The all-day drizzle ended an hour before the start of our annual moonlight ride. The temperature hovered in the mid-30s, routine for mid-November, and clouds hung low in the sky.
Clouds are disappointing, because magic happens when the moon is full and the skies are clear. Bare tree branches cast sharp shadows on the trail. Gravel roads glow like yellow ribbons in the blue-white light of the moon, and filtered moonlight creates depth and mystery in the leafless forest. If you’re extremely lucky, as we were one ride, a meteor will shoot through the night sky with a white flash that overwhelms the moon for a second or two.
The ride, near the first full moon after the leaves fall, attracts a small, ad hoc group of explorers connected through jobs, text messages and friendships. It ballooned to nearly 20 riders one year, but usually attracts a half-dozen participants who manage to negotiate the hurdles of family, cold and dark. Originally, when the focus was on the Cannon Valley Trail in southeast Minnesota, we timed it to ride without lights. No leaves meant more moonlight on the trail and better visibility. We’d ride from Cannon Falls to Welch, at the midpoint, and back without headlights or taillights, then turn them on briefly to get through town to a local saloon.
The Cannon Valley became our default location for the moonlight ride, but the trail became less of a focus over the years as we branched out to gravel roads and dabbled with short turf trails. We explored the banks of the Mississippi River one year and discovered an extended Hmong family fishing in the light of three blazing campfires. We hung out near the railroad tracks that year as Amtrak’s Empire Builder flashed by with a roar and a blaze of lights. We returned to the river another year and ate lunch on the floodlit grounds of Lock and Dam No. 3 while waiting for a barge to make its way through. We rode without lights whenever practical and turned them on when approached by vehicles.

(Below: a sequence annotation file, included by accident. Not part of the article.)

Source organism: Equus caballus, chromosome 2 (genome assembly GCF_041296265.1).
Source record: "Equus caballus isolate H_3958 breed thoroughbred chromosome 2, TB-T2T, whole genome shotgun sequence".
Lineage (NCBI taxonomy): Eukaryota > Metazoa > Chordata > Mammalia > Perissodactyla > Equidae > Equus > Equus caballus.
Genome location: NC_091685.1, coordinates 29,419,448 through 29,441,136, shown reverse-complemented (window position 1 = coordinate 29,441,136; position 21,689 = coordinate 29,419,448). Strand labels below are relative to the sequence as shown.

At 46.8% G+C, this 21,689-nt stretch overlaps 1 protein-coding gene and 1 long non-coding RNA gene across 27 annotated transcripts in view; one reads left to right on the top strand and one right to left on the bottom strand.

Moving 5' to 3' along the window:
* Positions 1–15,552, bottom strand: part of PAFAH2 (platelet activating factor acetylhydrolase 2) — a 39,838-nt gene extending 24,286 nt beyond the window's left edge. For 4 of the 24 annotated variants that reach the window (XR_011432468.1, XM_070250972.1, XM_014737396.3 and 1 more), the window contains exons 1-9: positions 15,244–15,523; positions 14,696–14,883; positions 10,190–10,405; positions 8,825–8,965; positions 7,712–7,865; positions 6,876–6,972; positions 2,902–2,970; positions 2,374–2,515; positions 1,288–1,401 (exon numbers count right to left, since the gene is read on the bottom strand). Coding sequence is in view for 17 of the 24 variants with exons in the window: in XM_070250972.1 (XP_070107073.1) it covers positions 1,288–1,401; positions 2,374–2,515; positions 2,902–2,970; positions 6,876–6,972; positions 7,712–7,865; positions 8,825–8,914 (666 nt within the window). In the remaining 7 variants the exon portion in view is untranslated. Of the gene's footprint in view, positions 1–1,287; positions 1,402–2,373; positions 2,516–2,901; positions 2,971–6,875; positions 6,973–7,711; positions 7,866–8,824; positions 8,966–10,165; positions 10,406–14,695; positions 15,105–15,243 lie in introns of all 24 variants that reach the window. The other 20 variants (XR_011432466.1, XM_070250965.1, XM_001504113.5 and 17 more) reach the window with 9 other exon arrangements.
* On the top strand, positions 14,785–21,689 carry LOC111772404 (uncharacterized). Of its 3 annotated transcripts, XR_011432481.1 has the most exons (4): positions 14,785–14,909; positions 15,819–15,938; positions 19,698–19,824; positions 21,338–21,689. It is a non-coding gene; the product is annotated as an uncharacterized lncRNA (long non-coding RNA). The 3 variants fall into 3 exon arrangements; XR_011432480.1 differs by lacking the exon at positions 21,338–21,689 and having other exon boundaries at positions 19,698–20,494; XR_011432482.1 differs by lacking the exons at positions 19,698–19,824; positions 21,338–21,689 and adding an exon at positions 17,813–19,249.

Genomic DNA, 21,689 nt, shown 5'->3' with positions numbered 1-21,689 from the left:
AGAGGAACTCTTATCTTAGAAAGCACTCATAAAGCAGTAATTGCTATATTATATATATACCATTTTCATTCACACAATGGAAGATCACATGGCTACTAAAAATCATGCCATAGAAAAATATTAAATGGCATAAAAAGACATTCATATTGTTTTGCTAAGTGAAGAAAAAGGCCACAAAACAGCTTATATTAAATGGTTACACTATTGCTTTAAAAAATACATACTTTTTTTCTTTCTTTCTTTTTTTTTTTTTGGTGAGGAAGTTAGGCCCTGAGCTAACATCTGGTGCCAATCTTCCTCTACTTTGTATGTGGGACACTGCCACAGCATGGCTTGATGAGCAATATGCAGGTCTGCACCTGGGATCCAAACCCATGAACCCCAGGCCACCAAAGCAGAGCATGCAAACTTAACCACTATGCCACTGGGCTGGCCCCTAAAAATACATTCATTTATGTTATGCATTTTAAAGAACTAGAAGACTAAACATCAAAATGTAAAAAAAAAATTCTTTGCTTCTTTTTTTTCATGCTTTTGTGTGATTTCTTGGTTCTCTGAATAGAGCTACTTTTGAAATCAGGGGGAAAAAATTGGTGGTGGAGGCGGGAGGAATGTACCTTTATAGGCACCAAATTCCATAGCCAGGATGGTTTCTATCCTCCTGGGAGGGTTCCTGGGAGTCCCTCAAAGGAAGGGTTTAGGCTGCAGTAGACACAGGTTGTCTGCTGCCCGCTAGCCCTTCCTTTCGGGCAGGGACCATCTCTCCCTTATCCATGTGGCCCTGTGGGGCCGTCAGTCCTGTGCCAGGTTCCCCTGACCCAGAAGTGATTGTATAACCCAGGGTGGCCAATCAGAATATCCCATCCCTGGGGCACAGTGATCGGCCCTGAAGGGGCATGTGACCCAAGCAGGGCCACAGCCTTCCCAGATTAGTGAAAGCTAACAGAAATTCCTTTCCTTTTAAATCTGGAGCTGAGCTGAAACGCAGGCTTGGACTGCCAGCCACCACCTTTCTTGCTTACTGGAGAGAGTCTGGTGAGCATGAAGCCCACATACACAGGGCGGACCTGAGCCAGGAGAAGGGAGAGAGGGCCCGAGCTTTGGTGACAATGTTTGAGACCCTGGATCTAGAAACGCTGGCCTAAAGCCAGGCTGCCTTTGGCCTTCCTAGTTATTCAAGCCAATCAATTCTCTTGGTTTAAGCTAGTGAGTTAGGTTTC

We could have changed the month to something more comfortable, but this shoulder season had seeped into the very fiber of the ride. It took us onto the grounds of Welch Village one cold night to watch snow-making, and placed us at a picnic table in Miesville Ravine Park Reserve, where we sipped flavored rum and feasted on bean dip and guacamole. It treated us to moonlight so sharp and bright that reading was an option, and to steady rains that sent us scurrying to a warm tavern and craft beer.
Last year we broke away from the Cannon Valley to explore Minnehaha Falls and Fort Snelling. This year we traveled west to Minnetrista, where we rode 13 miles on a relatively warm, cloudy night. We roller-coasted gravel roads and skirted the Twin Cities Polo Club. We spun several miles on the Luce Line State Trail, bounced along a snowmobile trail, and swapped stories over deep-fried pickles and mushrooms at the Ox Yoke Inn. We passed on the campfire at the end of the ride and opted for a warm living room where our host treated us to homemade black raspberry liqueur.
It was a routine ride without the magic of moonlight or the unexpected bonus of a meteor shower. But a ride did happen, at a time of year and time of day when rides don’t normally happen. Friendships were reinforced, the raspberry liqueur was tasty, and the moon showed itself briefly. It was the kind of ride that brings us back year after year.
Doug Shidell is an avid bicycle tourist. He publishes the Twin Cities Bike Map.